Northern Khmer on iPhone

Philippe Verdy verdy_p at
Tue Feb 28 19:31:37 CST 2017

2017-03-01 1:06 GMT+01:00 Andrew Cunningham < at>:

> Android has always been a challenge.
> A couple of handset manufactorers allow users to change between
> preinstalled fonts and in some cases allow installation of fonts via
> licensed solutions like flipfont.

LG offers that possibility directly from its prepackaged online app store
that proposes many fonts. You can even upgrade builtin fonts, notably Noto
and Roboto families (removing them will restore the fonts prebuilt in the
device ROM, just like you can also "uninstall" updates to builtin apps, to
restore their stock version).

Fonts are a viable market, but most sales of fonts are for
"funny/decorative" font styles (most often with very limited coverage
outside basic Latin). Or sold to be used for inclusion and deployement in
application packages by application developers that licenced them or to be
used by graphic designers and advertizing networks, for titling and
logography on websites, books/press, or for merchandising (clothes...): the
full coverage for plain text and many languages is not needed.

For generic texts and UI on smartphones, a single uniform and minimalist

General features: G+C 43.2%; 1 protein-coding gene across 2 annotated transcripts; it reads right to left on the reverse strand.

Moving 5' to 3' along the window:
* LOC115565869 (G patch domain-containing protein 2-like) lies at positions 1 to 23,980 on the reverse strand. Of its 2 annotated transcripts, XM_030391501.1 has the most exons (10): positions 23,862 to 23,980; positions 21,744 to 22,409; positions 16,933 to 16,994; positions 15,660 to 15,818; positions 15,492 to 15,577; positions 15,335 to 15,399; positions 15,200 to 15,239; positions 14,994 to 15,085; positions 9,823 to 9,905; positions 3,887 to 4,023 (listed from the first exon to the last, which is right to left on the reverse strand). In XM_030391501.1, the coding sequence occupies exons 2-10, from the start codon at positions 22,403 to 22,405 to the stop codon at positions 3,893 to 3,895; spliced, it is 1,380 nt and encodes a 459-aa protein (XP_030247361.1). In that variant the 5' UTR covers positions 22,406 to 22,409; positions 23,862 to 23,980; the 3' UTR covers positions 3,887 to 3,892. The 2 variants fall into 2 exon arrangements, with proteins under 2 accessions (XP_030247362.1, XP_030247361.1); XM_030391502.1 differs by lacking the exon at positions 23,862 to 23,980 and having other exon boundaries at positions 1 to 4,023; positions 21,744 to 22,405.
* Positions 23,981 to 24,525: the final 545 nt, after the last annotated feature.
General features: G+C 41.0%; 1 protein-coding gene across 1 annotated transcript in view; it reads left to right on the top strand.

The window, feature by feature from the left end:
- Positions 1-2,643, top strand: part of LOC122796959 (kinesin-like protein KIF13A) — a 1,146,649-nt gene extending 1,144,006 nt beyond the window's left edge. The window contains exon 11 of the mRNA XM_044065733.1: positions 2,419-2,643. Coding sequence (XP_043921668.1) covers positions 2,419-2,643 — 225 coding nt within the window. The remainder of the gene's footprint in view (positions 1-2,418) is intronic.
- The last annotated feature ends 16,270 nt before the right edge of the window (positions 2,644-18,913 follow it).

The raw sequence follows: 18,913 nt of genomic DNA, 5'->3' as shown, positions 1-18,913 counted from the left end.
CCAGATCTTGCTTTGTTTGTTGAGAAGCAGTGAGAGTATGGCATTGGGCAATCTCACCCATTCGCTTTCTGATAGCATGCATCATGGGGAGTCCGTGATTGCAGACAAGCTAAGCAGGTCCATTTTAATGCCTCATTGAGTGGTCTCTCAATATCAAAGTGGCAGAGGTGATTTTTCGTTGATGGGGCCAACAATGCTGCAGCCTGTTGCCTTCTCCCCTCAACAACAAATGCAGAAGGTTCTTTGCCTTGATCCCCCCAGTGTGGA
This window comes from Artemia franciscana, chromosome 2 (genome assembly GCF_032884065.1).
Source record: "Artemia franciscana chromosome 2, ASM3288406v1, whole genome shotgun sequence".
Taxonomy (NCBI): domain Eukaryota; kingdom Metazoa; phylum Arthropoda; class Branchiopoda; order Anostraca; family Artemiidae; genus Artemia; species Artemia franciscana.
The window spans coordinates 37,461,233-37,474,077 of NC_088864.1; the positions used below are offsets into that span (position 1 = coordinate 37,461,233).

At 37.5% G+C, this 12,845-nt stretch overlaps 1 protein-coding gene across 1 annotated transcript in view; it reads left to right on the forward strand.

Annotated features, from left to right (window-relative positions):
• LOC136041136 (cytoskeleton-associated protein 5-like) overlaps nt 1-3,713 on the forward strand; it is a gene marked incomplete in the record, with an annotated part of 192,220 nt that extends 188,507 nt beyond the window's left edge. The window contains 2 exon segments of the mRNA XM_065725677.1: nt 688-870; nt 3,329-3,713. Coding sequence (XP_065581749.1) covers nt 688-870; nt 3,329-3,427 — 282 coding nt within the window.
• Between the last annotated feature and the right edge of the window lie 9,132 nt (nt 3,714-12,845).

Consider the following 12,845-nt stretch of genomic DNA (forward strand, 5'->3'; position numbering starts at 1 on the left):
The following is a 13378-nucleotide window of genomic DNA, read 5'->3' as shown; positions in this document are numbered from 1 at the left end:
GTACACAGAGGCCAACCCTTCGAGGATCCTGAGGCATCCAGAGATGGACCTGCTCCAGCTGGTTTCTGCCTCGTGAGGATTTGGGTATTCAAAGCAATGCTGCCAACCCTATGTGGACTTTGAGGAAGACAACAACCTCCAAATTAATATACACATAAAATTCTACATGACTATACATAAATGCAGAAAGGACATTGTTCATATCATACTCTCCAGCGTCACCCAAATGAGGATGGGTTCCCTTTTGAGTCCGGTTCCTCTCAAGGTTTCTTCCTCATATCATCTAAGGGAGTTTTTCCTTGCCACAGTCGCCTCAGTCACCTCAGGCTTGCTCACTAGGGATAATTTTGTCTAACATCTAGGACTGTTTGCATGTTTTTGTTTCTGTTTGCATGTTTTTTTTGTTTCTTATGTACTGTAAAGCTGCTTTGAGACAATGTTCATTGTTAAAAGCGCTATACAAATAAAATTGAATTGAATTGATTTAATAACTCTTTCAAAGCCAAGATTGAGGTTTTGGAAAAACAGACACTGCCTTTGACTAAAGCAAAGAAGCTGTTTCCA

style such as Noto for the UI is generally prefered (some manufacturers are
preinstalling some additional fonts and use them by default in device
settings, many of them include a serif style family, but with limited
coverage such as Times, or a few other legacy sans-serif fonts such as
basic versions of Helvetica, Arial or Verdana, and a single monospaced font
with very low coverage, to be used only for booting environments or in
debugging consoles).

Very few users will switch their UI to use a more decorative style, but if
they do it, they'll also change it frequently in their settings (and will
also be the most frequent customers for alternate font styles available to
them at tiny prices on mobile app markets). There are far more users
adjusting the default font size rather than font family or styles.

sans virus.
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